Mike Todd: Three Ways to Transform Your Dating Life – RELEVANT – RELEVANT MagazineRelationship
One of the reasons there’s a widespread definitional dating in our day is because recreational dating doesn’t deliver what it promises. And you know what they say about the definition of insanity — it’s doing the same thing over and over again and expecting different results. How about trying a different approach to dating?
I’m going to teach you the same process Natalie and I taught other couples who have been burned by relationships in the past and want to try an approach that leads to finding their mates without trashing their hearts in the process. In a time when relationships become “Facebook official” overnight, you need to take time — without everybody else applying pressure or giving an opinion — to see if you’re really attracted to the other person, if your values line up and if you can help each other become who you’re meant to be.
Wouldn’t you like a clear path to a healthy relationship?
Take 90 days to get to know each other without pressure. Gasp! “90 days?!” Hey, it’s just three months, less than the length of a football season. That’s not such a long time to spend forming an intentional friendship, which might lead to intentional dating, which might lead to marriage, now is it?
If you can, go through this process with advisers in the form of a trusted married couple who are wise in the ways of the Lord. The first time you meet with them, it’s like an on-ramp to a relationship. The last time you meet with them, at the end of 90 days, it’s like an off-ramp to get out of the relationship easily if it hasn’t worked out. Or else it’s like a green light to continue the journey and see where it goes.
Write down your three greatest fears of being in relationship, and share them with each other. Maybe they include “getting pressured to be more physical than I want.” Or “telling my deep secrets and having you share them with your friends.” Or “not being treated like I’m important.” Or “having my hopes built up, only to have them ruined.”
By doing this, you each know something about your expectations. You get a chance to be protective of each other’s hearts. And this vulnerability provides accountability later on. For example, if she said she wants to still be a virgin when she marries and he is pushing to have sex, that shows he doesn’t care about her values.
No matter how old or how experienced you are, if you want to have a pure relationship and not create too strong of a physical tie before marriage, then you need to agree from the outset about what you will or will not do. You may be thinking, I don’t need boundaries. I’m grown. Well, so are your pain, disappointments and frustrations. Boundaries aren’t bad; they’re actually a blessing.
These are a few rules for the road so you don’t get in an accident on the journey.
These kinds of boundaries may seem petty, and they’re not meant to be legalistic, but they have a way of helping people keep from succumbing to natural temptations. They create a safe place for you to learn about each other. They encourage less touching and more talking.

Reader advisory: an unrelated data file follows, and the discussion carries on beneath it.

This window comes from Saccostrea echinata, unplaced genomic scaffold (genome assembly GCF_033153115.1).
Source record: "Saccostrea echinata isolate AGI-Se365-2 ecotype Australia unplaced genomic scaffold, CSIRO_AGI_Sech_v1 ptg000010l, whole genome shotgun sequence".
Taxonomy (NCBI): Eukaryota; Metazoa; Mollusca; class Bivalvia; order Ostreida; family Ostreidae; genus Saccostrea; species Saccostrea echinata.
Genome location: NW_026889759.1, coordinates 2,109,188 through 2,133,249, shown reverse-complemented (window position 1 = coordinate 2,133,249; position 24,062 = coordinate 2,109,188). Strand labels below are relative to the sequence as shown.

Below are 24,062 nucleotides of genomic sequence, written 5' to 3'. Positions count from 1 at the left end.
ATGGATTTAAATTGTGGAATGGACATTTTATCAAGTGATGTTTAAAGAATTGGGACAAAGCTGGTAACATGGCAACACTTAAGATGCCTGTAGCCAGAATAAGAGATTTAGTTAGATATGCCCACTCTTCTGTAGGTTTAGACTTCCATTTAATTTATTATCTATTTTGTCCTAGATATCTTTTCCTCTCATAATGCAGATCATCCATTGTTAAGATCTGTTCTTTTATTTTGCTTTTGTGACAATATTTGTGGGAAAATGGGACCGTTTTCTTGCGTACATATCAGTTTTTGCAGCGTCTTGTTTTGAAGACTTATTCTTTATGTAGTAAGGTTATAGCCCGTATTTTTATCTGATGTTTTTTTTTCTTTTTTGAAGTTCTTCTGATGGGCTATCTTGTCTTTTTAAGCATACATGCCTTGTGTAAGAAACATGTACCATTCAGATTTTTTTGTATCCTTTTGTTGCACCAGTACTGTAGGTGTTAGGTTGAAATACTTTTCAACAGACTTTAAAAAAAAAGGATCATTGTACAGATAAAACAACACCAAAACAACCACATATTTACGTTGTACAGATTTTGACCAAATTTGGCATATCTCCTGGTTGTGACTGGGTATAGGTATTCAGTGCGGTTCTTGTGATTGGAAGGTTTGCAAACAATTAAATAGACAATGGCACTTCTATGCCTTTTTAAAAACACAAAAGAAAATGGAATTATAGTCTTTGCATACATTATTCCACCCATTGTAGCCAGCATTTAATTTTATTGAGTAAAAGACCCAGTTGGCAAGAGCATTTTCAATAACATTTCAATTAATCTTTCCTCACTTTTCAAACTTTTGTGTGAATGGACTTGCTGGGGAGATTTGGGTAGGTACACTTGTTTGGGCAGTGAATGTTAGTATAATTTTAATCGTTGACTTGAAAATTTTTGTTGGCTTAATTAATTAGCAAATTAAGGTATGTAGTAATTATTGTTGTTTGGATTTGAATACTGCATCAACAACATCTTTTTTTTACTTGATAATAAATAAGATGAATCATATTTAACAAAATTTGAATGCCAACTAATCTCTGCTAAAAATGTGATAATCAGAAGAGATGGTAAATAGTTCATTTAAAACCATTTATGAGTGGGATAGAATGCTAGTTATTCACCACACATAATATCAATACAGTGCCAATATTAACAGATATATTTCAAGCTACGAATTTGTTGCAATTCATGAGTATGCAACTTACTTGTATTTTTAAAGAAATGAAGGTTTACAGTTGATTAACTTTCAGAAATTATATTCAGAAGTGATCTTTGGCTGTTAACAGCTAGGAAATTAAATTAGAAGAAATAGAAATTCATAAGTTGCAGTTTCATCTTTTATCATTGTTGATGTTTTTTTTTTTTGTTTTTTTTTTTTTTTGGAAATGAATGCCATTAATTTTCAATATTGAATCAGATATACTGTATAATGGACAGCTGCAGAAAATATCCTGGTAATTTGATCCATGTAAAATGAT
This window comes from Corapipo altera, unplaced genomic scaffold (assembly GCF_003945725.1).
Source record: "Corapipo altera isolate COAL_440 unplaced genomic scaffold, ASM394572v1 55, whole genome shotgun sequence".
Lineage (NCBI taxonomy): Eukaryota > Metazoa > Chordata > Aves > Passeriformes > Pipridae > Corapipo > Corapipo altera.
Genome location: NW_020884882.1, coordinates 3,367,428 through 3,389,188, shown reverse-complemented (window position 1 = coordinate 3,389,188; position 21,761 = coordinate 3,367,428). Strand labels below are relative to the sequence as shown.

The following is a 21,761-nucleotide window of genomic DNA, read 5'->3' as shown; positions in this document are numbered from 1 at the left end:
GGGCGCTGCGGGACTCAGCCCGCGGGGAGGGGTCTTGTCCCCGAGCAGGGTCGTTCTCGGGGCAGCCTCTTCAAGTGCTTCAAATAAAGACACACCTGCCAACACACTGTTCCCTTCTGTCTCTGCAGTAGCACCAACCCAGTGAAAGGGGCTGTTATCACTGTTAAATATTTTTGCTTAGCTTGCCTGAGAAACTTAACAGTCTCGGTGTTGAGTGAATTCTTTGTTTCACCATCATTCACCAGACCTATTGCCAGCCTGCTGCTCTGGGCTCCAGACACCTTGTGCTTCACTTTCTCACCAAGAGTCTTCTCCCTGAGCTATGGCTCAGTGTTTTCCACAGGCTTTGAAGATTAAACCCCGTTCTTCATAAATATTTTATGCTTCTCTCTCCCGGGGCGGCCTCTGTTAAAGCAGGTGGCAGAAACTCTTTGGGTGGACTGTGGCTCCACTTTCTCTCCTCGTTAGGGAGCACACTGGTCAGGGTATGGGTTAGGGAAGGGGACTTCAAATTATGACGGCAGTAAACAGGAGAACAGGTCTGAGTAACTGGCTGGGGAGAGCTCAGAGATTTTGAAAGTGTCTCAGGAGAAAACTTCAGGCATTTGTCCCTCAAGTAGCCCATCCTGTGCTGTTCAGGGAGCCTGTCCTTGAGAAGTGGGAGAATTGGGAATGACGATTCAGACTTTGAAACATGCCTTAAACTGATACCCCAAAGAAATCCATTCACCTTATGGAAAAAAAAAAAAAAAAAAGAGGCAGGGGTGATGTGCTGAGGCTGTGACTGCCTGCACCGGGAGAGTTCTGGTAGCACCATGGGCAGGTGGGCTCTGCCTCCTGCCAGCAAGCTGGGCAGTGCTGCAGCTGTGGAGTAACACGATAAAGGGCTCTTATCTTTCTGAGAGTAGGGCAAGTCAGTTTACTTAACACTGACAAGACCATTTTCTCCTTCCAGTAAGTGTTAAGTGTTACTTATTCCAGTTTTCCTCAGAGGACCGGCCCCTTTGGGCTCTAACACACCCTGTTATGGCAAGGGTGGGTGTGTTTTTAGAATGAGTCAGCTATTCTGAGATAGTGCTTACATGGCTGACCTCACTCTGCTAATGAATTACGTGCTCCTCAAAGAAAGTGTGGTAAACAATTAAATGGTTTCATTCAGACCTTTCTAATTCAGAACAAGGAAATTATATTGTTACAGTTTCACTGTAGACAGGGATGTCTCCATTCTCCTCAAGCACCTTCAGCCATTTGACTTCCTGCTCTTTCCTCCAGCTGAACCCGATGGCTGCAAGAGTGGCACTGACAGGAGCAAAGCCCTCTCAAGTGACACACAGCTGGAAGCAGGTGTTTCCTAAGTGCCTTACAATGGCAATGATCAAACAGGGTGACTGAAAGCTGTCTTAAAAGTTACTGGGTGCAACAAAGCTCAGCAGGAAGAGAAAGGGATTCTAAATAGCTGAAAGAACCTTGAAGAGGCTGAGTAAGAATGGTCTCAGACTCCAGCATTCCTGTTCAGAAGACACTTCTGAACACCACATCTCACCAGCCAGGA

It can be hard to make conversation when you don’t know each other well. So, read a book about relationship and discuss it. It will help you get to know each other and start sensing if you’re right for each other.
For example, I encourage couples to read Gary Chapman’s The Five Love Languages. It will give you a peek into how the other person works and help you frame the relationship. For example, if one person loves gifts, the other one had better be prepared to open his wallet from time to time. It can also help you avoid mistakes. If somebody loves quality time and the other one loves physical touch, you’d better set strong physical boundaries because one is going to want to sit on the couch all the time and the other one is going to want to be touched — and that’s a recipe for a baby.
After ninety days, have a conversation to see where you stand. Are you attracted to each other? Green light or red flag?
I always encourage people to pay attention to patterns, not potential. All of us have the potential to do better in our weak areas, but can we live with each other’s patterns? For instance, she may seem flirtatious to you, but she says it’s just her personality — she’s bubbly and likes talking to everybody. Can you live with that? Transformation in this area may come eventually, but even if so, there’s no timetable on it.
You may want to go ahead with more dating together, hopefully leading to engagement and marriage, or you may decide to call it quits. If you do decide to end it here, hopefully the breakup will happen without all the painful ripping apart that can happen when a dating couple is too tightly bonded. Instead of feeling like you lost, you can feel like you gained — you had some fun, you got to know somebody else and you picked up some relationship tools that you can use next time around.
Your relationship goal of marriage is still alive and healthy.
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